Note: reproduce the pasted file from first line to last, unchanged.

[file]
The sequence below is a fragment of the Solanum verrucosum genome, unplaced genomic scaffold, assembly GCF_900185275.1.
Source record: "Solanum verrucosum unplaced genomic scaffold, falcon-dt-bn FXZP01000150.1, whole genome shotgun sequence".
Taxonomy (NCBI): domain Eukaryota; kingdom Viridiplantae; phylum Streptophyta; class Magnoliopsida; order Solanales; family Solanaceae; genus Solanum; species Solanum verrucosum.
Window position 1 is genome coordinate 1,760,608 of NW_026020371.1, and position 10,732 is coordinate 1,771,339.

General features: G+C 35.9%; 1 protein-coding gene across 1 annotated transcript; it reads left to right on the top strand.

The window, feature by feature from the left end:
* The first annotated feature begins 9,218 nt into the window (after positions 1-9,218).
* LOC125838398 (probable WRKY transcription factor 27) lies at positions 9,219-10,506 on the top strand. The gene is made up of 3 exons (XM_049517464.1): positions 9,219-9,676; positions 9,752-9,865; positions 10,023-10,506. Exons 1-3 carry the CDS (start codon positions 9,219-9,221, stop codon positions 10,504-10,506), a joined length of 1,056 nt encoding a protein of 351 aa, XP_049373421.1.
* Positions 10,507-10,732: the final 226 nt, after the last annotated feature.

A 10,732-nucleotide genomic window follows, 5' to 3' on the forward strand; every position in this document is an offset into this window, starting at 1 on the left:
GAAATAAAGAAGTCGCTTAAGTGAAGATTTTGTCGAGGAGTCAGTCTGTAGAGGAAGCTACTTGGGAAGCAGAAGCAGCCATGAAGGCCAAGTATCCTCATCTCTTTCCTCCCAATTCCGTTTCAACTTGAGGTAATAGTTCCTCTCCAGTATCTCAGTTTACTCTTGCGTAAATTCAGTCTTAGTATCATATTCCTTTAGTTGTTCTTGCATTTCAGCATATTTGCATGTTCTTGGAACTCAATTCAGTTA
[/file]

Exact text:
The sequence below is a fragment of the Solanum verrucosum genome, unplaced genomic scaffold, assembly GCF_900185275.1.
Source record: "Solanum verrucosum unplaced genomic scaffold, falcon-dt-bn FXZP01000150.1, whole genome shotgun sequence".
Taxonomy (NCBI): domain Eukaryota; kingdom Viridiplantae; phylum Streptophyta; class Magnoliopsida; order Solanales; family Solanaceae; genus Solanum; species Solanum verrucosum.
Window position 1 is genome coordinate 1,760,608 of NW_026020371.1, and position 10,732 is coordinate 1,771,339.

General features: G+C 35.9%; 1 protein-coding gene across 1 annotated transcript; it reads left to right on the top strand.

The window, feature by feature from the left end:
* The first annotated feature begins 9,218 nt into the window (after positions 1-9,218).
* LOC125838398 (probable WRKY transcription factor 27) lies at positions 9,219-10,506 on the top strand. The gene is made up of 3 exons (XM_049517464.1): positions 9,219-9,676; positions 9,752-9,865; positions 10,023-10,506. Exons 1-3 carry the CDS (start codon positions 9,219-9,221, stop codon positions 10,504-10,506), a joined length of 1,056 nt encoding a protein of 351 aa, XP_049373421.1.
* Positions 10,507-10,732: the final 226 nt, after the last annotated feature.

A 10,732-nucleotide genomic window follows, 5' to 3' on the forward strand; every position in this document is an offset into this window, starting at 1 on the left:
GAAATAAAGAAGTCGCTTAAGTGAAGATTTTGTCGAGGAGTCAGTCTGTAGAGGAAGCTACTTGGGAAGCAGAAGCAGCCATGAAGGCCAAGTATCCTCATCTCTTTCCTCCCAATTCCGTTTCAACTTGAGGTAATAGTTCCTCTCCAGTATCTCAGTTTACTCTTGCGTAAATTCAGTCTTAGTATCATATTCCTTTAGTTGTTCTTGCATTTCAGCATATTTGCATGTTCTTGGAACTCAATTCAGTTA